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Rachel Levin
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Dance and the City - Movin' Out

by Rachel Levin
October 11, 2004
Los Angeles, CA

Dance and the City: Movin' Out

Rachel Levin
October 11, 2004

Taking oneself to the theatre can be a thrilling or lonely experience. Most theatergoers come as couples or part of a group, a shared experience that allows them to hold hands in the romantic moments or engage in heated discussion of the performance afterwards. Being alone among the lovey-dovey couples and groups of seniors can sometimes heighten one's sense of singledom.

But going alone can sometimes be rewarding, too. Just like taking in a matinee movie, a solo trip to the theater can be a sort of a date for you and your inner artist. You can see exactly what you want, and you don't have to worry about whether or not your partner likes what he sees.

"Movin' Out," the Tony-award-winning dance show choreographed by Twyla Tharp and set to the songbook of Billy Joel, was one of those shows where I thought it was safest to go alone. I wasn't sure I could convince a prospective date that interpretive modern dance to "Uptown Girl" would be up his alley. So, I decided to make it a dance date with myself.

I bought the cheapest seat in the house—literally the last row of the balcony and the last row of the theatre. As I entered the door to my section, the usher handed me my playbill and then automatically presented me with a second.

"Don't you need two?" she asked, holding the other in midair, assuming that I was half of a whole.

"No, just one," I said, proud of my courage to enjoy the show solo.

I turned off my cell phone just before the curtain went up, and remembered that my date from last weekend still hadn't called me yet, even though he promised he would. Frowning at the uncomfortable prospect of being on the hook waiting for his call, I comforted myself that I'd forget about it, at least for a couple of hours.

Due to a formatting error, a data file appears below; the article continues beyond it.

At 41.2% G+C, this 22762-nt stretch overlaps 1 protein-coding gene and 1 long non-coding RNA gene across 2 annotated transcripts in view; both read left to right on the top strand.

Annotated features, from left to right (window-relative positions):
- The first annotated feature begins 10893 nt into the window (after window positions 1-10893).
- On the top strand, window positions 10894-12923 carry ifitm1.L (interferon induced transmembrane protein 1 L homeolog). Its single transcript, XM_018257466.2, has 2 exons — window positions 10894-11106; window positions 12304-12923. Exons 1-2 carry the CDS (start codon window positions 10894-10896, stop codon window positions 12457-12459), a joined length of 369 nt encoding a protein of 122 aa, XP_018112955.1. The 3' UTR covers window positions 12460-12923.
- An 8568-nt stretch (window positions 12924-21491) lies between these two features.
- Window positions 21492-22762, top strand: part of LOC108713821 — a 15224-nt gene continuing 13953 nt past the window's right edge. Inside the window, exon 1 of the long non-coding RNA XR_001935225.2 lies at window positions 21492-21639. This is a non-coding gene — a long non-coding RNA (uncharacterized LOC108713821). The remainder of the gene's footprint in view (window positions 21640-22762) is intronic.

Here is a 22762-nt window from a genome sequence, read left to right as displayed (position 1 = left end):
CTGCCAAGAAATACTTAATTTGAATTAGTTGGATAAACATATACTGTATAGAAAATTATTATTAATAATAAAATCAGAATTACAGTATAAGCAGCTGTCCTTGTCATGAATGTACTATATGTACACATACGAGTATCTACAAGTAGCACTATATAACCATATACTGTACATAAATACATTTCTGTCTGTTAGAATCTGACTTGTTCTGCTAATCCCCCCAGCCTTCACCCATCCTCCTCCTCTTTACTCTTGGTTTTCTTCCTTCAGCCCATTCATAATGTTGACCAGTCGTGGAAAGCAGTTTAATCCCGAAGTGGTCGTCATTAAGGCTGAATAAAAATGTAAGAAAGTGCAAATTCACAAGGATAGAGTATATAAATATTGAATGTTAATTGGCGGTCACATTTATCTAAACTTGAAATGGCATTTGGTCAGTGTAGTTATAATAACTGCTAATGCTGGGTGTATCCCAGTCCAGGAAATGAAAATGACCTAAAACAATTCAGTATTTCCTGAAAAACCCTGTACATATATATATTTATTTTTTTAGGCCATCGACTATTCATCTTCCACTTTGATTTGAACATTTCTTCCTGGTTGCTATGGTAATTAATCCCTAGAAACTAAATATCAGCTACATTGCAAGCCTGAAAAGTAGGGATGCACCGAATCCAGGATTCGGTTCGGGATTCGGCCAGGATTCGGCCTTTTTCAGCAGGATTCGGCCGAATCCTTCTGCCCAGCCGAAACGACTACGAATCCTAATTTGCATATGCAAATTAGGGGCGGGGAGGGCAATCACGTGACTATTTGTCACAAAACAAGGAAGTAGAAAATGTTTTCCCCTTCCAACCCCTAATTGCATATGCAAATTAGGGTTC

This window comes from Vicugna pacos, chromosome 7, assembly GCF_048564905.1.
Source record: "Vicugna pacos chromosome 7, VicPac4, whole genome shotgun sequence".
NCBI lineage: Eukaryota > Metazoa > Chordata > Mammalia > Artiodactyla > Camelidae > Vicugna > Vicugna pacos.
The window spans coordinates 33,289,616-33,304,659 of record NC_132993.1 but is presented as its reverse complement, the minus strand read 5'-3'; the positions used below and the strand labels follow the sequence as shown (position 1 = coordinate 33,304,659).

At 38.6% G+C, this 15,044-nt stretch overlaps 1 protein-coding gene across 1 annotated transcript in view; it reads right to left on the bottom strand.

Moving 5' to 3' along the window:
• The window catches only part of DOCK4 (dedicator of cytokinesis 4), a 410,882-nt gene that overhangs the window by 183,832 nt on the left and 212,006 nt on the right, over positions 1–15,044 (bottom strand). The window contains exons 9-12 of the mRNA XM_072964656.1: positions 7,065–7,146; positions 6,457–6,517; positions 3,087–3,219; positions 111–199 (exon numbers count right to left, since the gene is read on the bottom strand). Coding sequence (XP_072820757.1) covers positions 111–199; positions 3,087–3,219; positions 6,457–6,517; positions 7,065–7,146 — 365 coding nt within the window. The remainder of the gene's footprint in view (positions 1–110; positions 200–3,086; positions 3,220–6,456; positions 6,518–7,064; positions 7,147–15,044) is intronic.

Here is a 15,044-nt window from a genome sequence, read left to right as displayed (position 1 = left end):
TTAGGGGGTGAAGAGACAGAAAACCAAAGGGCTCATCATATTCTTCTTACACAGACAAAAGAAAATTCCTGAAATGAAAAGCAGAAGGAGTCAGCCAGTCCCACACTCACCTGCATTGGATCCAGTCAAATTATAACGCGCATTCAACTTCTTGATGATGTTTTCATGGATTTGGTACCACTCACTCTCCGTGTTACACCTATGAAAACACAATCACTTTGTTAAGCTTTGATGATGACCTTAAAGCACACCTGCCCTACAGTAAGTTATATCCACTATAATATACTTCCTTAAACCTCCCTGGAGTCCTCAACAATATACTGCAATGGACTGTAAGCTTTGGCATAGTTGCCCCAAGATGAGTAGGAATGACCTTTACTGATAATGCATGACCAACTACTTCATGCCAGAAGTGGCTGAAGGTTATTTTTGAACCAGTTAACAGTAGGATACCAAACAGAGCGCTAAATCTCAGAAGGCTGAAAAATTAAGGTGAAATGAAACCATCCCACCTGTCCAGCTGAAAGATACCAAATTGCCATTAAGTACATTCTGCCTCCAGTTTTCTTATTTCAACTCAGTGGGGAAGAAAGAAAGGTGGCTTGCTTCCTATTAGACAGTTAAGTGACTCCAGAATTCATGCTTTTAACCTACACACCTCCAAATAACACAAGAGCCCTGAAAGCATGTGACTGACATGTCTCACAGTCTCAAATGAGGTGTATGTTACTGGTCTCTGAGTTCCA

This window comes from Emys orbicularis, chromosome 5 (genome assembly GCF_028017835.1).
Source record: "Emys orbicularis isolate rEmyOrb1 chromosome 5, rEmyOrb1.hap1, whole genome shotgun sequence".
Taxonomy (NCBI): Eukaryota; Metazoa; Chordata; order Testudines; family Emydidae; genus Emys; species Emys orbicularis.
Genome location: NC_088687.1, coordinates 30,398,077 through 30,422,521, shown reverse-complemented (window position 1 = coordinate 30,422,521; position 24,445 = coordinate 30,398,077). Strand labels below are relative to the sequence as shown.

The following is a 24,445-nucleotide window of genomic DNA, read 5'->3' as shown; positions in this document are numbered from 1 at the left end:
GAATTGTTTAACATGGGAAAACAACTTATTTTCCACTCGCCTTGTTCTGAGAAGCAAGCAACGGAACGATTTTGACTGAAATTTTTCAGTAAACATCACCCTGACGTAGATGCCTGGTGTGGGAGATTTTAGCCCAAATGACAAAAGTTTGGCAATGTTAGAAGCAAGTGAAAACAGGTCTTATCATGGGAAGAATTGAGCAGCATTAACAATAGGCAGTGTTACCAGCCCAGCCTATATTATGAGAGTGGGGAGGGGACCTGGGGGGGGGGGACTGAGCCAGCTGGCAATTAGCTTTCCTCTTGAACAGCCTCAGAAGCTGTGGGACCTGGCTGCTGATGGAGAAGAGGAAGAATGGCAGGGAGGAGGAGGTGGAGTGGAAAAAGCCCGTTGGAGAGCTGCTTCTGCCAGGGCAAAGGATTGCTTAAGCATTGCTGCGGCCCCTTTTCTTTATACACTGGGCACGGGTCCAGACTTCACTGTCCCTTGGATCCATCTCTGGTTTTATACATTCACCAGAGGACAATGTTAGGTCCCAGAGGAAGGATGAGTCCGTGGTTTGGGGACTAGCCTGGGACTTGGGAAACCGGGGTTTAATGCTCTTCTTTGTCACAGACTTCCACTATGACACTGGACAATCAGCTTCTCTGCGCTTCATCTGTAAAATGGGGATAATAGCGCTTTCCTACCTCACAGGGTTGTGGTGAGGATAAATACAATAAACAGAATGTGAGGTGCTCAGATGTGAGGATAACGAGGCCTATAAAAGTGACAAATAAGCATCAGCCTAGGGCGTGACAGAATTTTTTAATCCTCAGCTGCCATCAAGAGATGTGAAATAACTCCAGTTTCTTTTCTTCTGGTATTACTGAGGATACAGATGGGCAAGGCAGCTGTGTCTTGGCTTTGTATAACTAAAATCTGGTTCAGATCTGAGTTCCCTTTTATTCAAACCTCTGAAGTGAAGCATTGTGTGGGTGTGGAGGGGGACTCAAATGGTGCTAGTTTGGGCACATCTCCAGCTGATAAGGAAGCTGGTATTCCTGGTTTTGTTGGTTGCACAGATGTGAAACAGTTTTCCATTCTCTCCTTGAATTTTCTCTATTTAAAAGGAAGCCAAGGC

If the usher's faux pas didn't leave me yearning for a sweetheart, then the opening numbers of the show certainly did. "It's Still Rock and Roll to Me," "Scenes from an Italian Restaurant," and "Movin' Out (Anthony's Song)" captured the movement of 1965 America, when cars and rock 'n' roll still reigned among the bobbysoxers. With boys dressed in jeans and leather jackets and girls dressed in capris and cheerleading uniforms, the dancers twisted and twirled together around a convertible car that was driven onstage. This was a time of young marriage, the kind where you fall in love in high school and get hitched with your prom date. I felt nostalgic for young love and a time when relationships didn't feel as complicated. But in the context of the show, it was also a time when the specter of escalating war in Vietnam loomed, and Tharp slips in military-like movements among the swing and sock hop.